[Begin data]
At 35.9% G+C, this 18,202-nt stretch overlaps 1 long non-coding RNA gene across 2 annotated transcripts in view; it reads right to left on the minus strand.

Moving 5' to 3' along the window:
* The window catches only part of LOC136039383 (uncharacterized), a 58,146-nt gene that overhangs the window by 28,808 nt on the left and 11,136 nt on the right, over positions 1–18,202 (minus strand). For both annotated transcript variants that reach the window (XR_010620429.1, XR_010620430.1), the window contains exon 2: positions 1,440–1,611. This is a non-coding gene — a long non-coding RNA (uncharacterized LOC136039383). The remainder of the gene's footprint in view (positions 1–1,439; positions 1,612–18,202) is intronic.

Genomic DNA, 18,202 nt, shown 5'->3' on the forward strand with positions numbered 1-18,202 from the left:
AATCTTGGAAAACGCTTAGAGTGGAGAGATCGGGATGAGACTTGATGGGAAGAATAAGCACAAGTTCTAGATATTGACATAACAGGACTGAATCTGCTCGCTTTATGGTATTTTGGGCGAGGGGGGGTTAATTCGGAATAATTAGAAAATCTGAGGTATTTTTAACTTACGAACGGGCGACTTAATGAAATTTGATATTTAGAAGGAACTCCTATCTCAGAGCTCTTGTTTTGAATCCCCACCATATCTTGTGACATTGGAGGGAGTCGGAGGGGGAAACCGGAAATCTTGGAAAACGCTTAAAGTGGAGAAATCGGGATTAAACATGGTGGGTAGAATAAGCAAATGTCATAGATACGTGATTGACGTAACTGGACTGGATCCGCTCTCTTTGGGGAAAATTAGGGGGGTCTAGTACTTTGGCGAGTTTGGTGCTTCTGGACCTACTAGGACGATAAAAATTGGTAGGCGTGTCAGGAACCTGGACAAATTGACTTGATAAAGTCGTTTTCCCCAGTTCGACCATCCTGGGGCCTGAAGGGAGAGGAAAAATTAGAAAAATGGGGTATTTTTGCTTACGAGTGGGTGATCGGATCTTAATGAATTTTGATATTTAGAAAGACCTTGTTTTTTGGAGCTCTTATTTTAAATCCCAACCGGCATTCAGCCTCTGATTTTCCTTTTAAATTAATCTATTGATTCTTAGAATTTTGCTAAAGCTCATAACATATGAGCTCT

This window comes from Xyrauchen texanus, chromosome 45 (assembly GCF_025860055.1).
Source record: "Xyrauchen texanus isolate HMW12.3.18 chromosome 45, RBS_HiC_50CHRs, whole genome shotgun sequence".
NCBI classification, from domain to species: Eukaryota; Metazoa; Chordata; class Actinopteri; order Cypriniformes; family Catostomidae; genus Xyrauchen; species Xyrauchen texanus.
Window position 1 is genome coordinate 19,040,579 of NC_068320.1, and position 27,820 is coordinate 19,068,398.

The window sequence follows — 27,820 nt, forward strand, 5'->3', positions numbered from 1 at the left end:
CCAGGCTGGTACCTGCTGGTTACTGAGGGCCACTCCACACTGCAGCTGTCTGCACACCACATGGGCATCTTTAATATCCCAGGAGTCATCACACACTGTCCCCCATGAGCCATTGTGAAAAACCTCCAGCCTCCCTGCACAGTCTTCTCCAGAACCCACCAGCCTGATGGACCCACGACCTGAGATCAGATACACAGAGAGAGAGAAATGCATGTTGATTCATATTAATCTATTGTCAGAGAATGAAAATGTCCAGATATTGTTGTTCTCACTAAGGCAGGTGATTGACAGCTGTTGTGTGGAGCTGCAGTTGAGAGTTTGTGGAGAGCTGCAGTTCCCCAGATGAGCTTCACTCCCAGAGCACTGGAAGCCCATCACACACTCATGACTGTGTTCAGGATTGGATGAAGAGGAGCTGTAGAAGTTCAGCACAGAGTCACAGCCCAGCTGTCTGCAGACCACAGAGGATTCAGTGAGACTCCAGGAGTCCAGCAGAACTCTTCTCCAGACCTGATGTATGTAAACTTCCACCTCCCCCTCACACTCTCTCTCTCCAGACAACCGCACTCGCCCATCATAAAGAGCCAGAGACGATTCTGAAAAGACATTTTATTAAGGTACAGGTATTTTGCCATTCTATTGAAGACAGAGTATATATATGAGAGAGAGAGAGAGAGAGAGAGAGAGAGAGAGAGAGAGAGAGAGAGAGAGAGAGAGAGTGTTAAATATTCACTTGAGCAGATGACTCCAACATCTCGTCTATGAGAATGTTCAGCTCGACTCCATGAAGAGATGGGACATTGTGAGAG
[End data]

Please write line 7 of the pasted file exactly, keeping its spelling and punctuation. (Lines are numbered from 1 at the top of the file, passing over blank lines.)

Source record: "Xyrauchen texanus isolate HMW12.3.18 chromosome 45, RBS_HiC_50CHRs, whole genome shotgun sequence".